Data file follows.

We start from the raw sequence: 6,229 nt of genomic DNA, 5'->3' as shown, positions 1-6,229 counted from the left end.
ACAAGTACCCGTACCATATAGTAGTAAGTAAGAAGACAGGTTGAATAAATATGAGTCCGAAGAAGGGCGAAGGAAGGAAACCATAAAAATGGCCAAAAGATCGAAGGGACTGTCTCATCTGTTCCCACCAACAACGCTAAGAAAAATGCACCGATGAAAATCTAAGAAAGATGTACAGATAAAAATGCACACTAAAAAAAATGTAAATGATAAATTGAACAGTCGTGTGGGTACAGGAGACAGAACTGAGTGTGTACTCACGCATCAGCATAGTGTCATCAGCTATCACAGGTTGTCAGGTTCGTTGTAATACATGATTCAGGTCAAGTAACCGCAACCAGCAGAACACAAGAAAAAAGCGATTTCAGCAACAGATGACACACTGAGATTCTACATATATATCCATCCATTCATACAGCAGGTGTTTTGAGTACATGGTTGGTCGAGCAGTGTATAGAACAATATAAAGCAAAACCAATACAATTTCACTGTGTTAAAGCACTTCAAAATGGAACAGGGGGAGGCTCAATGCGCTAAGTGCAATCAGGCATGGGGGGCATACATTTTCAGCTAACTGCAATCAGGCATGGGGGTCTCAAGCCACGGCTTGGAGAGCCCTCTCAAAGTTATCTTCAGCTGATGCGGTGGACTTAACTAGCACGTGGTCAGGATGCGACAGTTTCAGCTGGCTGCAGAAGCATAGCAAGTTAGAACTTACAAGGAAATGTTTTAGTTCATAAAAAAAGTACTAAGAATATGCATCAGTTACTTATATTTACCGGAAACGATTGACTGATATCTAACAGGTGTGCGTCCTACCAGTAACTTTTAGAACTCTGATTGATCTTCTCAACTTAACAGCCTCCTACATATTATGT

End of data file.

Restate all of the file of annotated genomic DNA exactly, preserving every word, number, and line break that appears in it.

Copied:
We start from the raw sequence: 6,229 nt of genomic DNA, 5'->3' as shown, positions 1-6,229 counted from the left end.
ACAAGTACCCGTACCATATAGTAGTAAGTAAGAAGACAGGTTGAATAAATATGAGTCCGAAGAAGGGCGAAGGAAGGAAACCATAAAAATGGCCAAAAGATCGAAGGGACTGTCTCATCTGTTCCCACCAACAACGCTAAGAAAAATGCACCGATGAAAATCTAAGAAAGATGTACAGATAAAAATGCACACTAAAAAAAATGTAAATGATAAATTGAACAGTCGTGTGGGTACAGGAGACAGAACTGAGTGTGTACTCACGCATCAGCATAGTGTCATCAGCTATCACAGGTTGTCAGGTTCGTTGTAATACATGATTCAGGTCAAGTAACCGCAACCAGCAGAACACAAGAAAAAAGCGATTTCAGCAACAGATGACACACTGAGATTCTACATATATATCCATCCATTCATACAGCAGGTGTTTTGAGTACATGGTTGGTCGAGCAGTGTATAGAACAATATAAAGCAAAACCAATACAATTTCACTGTGTTAAAGCACTTCAAAATGGAACAGGGGGAGGCTCAATGCGCTAAGTGCAATCAGGCATGGGGGGCATACATTTTCAGCTAACTGCAATCAGGCATGGGGGTCTCAAGCCACGGCTTGGAGAGCCCTCTCAAAGTTATCTTCAGCTGATGCGGTGGACTTAACTAGCACGTGGTCAGGATGCGACAGTTTCAGCTGGCTGCAGAAGCATAGCAAGTTAGAACTTACAAGGAAATGTTTTAGTTCATAAAAAAAGTACTAAGAATATGCATCAGTTACTTATATTTACCGGAAACGATTGACTGATATCTAACAGGTGTGCGTCCTACCAGTAACTTTTAGAACTCTGATTGATCTTCTCAACTTAACAGCCTCCTACATATTATGT